Arthroscopic Tibial Spine Fixation
Yi-Meng Yen, MD, PhD
Unreducible hinged tibial spine fracture (Type II)
Completely displaced or comminuted tibial spine fracture (Type III) (Figure 23-1)
Standard OR table setup for knee arthroscopy
High thigh nonsterile tourniquet
Standard arthroscopic equipment
Tibial ACL guide
5/64” Kirschner wires
Cannulated suture passer (Figure 23-2)
(2) Hewson suture passers
Suture – surgeon preference, #2 PDS or #2 Fiberwire or other suture
Supine on a standard table with knee holder or knee post to enable valgus stress of the knee
If fluoroscopy is used, it should be placed on the contralateral side to obtain lateral radiographs
Surgical Approaches (Picture of Arthroscopic Entry, Arthroscopic Picture of Displaced Piece)
Anteromedial and anterolateral knee arthroscopy portals should be made just adjacent to the pateallar tendon (Figure 23-5).
A trans-patellar portal can be made to aid with suture management or reduction of the fracture.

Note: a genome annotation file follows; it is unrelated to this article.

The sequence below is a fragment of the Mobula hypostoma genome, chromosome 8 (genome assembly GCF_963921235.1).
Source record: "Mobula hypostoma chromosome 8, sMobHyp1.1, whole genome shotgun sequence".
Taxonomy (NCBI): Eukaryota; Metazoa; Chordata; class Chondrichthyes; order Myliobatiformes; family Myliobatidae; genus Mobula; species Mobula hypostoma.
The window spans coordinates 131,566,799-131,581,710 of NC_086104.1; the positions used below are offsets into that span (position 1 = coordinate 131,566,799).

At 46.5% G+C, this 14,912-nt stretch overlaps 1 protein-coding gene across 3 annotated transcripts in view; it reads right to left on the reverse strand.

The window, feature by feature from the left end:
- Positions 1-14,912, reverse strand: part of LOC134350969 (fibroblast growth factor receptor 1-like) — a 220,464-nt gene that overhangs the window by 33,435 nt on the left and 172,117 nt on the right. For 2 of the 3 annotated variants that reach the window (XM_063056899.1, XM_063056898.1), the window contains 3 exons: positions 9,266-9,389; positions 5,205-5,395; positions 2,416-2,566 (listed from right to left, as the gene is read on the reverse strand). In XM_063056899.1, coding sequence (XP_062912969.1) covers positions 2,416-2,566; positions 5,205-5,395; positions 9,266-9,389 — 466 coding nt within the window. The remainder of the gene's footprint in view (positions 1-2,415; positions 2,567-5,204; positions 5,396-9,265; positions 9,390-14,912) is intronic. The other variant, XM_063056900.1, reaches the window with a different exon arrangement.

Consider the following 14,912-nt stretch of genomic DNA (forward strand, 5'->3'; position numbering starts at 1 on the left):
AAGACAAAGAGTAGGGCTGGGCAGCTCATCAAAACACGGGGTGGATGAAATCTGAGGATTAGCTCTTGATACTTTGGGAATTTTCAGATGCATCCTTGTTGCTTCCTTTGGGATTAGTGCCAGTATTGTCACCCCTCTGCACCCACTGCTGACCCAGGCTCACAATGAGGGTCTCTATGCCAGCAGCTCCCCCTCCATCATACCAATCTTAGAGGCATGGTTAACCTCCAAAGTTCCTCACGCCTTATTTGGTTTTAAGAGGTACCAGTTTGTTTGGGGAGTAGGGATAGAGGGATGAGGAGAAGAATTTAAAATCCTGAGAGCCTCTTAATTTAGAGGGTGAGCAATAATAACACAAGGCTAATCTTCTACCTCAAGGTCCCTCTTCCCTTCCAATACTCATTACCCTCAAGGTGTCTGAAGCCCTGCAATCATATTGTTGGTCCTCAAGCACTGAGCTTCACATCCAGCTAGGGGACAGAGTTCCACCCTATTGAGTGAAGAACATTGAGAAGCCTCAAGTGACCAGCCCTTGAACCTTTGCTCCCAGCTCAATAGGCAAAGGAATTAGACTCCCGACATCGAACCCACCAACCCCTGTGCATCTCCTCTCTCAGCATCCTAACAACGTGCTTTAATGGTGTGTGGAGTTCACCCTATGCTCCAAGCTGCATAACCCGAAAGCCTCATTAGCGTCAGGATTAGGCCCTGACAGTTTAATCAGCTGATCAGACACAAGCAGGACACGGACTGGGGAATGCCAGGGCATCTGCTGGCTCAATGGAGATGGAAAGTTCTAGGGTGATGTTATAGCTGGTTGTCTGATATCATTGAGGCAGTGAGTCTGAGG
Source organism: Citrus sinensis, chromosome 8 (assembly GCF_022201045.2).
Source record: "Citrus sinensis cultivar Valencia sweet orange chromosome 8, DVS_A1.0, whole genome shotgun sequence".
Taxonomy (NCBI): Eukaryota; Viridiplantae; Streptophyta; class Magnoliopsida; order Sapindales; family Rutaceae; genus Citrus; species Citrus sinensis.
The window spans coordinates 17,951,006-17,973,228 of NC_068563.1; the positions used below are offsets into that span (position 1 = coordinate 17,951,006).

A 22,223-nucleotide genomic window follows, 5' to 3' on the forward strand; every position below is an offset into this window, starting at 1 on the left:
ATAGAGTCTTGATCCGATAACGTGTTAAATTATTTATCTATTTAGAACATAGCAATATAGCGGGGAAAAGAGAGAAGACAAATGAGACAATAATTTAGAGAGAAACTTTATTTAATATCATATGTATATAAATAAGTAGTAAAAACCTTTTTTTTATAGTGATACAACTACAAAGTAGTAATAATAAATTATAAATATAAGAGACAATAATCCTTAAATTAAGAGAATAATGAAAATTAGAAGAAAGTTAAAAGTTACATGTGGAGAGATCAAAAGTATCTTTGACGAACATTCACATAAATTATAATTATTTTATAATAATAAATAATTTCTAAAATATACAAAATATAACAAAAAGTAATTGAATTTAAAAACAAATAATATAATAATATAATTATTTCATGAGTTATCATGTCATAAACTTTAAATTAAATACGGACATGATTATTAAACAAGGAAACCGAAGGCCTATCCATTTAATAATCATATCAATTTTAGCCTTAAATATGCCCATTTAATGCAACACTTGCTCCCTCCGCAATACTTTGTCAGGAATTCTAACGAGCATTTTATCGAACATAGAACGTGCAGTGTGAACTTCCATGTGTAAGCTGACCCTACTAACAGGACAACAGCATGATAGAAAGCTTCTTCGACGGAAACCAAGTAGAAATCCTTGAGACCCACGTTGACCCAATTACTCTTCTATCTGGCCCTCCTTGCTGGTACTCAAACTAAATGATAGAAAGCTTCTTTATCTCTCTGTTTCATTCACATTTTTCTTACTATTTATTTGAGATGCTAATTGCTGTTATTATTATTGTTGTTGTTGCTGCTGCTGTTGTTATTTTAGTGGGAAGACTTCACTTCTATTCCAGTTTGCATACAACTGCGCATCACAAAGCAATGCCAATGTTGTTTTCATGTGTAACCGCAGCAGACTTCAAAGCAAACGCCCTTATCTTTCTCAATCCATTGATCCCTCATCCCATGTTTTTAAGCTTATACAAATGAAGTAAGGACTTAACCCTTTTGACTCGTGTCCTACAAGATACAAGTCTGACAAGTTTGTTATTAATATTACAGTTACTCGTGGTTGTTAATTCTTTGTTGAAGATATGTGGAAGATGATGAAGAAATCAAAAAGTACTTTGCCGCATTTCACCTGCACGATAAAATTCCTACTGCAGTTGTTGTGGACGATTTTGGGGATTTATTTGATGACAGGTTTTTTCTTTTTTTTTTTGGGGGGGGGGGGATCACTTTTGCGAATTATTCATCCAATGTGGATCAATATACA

The knee should be irrigated to remove the lipohemarthrosis
Complete visualization of the entire knee joint should be achieved with arthroscopy (Figure 23-6). Debridement of the fat pad is usually necessary.
Care must be taken to identify meniscal or intermeniscal ligament entrapment in the tibial spine fracture
If the anterior horn of the medial meniscus or intermeniscal ligament is trapped, a probe can be used to pull the structure out of the fracture site (Figure 23-7). An outside-in suture can be placed for retraction if necessary. A suture is passed around the meniscus using a spinal needle and a heavy clamp around the suture outside the knee will provide the tension on the suture for retraction of the meniscus.
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